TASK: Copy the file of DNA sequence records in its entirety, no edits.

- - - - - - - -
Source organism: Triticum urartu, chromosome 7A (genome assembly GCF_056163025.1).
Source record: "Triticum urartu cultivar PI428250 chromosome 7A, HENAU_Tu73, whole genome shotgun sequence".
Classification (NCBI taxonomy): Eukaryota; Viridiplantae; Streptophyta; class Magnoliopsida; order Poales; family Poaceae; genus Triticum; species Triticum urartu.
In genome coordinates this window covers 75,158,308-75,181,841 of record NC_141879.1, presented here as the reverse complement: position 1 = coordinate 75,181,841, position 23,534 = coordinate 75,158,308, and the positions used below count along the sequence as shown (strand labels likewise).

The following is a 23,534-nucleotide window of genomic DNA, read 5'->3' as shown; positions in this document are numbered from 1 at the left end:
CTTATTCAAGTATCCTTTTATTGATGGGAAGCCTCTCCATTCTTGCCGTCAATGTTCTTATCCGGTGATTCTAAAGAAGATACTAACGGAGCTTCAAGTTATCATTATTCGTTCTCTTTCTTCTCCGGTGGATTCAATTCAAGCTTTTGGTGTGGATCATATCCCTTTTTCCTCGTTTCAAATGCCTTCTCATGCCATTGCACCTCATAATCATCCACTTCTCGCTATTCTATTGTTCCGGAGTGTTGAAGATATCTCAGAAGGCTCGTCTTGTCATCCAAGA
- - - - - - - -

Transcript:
Source organism: Triticum urartu, chromosome 7A (genome assembly GCF_056163025.1).
Source record: "Triticum urartu cultivar PI428250 chromosome 7A, HENAU_Tu73, whole genome shotgun sequence".
Classification (NCBI taxonomy): Eukaryota; Viridiplantae; Streptophyta; class Magnoliopsida; order Poales; family Poaceae; genus Triticum; species Triticum urartu.
In genome coordinates this window covers 75,158,308-75,181,841 of record NC_141879.1, presented here as the reverse complement: position 1 = coordinate 75,181,841, position 23,534 = coordinate 75,158,308, and the positions used below count along the sequence as shown (strand labels likewise).

The following is a 23,534-nucleotide window of genomic DNA, read 5'->3' as shown; positions in this document are numbered from 1 at the left end:
CTTATTCAAGTATCCTTTTATTGATGGGAAGCCTCTCCATTCTTGCCGTCAATGTTCTTATCCGGTGATTCTAAAGAAGATACTAACGGAGCTTCAAGTTATCATTATTCGTTCTCTTTCTTCTCCGGTGGATTCAATTCAAGCTTTTGGTGTGGATCATATCCCTTTTTCCTCGTTTCAAATGCCTTCTCATGCCATTGCACCTCATAATCATCCACTTCTCGCTATTCTATTGTTCCGGAGTGTTGAAGATATCTCAGAAGGCTCGTCTTGTCATCCAAGA